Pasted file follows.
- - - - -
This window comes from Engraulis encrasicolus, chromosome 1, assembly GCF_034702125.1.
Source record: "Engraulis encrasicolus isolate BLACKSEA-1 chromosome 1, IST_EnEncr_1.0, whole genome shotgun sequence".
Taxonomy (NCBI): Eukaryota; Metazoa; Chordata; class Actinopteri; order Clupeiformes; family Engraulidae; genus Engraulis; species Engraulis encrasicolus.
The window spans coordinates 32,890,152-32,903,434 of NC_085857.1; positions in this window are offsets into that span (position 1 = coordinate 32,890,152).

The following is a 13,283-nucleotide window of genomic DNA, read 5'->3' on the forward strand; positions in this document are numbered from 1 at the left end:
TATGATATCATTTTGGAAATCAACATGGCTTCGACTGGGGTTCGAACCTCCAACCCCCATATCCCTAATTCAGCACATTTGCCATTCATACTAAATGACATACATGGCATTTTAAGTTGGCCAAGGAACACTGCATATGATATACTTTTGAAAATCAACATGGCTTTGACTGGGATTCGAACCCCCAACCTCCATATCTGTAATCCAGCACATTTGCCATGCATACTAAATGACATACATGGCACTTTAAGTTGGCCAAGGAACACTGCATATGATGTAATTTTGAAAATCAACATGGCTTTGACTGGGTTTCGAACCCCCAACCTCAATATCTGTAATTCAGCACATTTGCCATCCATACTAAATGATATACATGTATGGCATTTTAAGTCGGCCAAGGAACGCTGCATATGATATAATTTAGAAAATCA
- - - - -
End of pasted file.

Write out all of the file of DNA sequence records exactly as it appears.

This window comes from Engraulis encrasicolus, chromosome 1, assembly GCF_034702125.1.
Source record: "Engraulis encrasicolus isolate BLACKSEA-1 chromosome 1, IST_EnEncr_1.0, whole genome shotgun sequence".
Taxonomy (NCBI): Eukaryota; Metazoa; Chordata; class Actinopteri; order Clupeiformes; family Engraulidae; genus Engraulis; species Engraulis encrasicolus.
The window spans coordinates 32,890,152-32,903,434 of NC_085857.1; positions in this window are offsets into that span (position 1 = coordinate 32,890,152).

The following is a 13,283-nucleotide window of genomic DNA, read 5'->3' on the forward strand; positions in this document are numbered from 1 at the left end:
TATGATATCATTTTGGAAATCAACATGGCTTCGACTGGGGTTCGAACCTCCAACCCCCATATCCCTAATTCAGCACATTTGCCATTCATACTAAATGACATACATGGCATTTTAAGTTGGCCAAGGAACACTGCATATGATATACTTTTGAAAATCAACATGGCTTTGACTGGGATTCGAACCCCCAACCTCCATATCTGTAATCCAGCACATTTGCCATGCATACTAAATGACATACATGGCACTTTAAGTTGGCCAAGGAACACTGCATATGATGTAATTTTGAAAATCAACATGGCTTTGACTGGGTTTCGAACCCCCAACCTCAATATCTGTAATTCAGCACATTTGCCATCCATACTAAATGATATACATGTATGGCATTTTAAGTCGGCCAAGGAACGCTGCATATGATATAATTTAGAAAATCA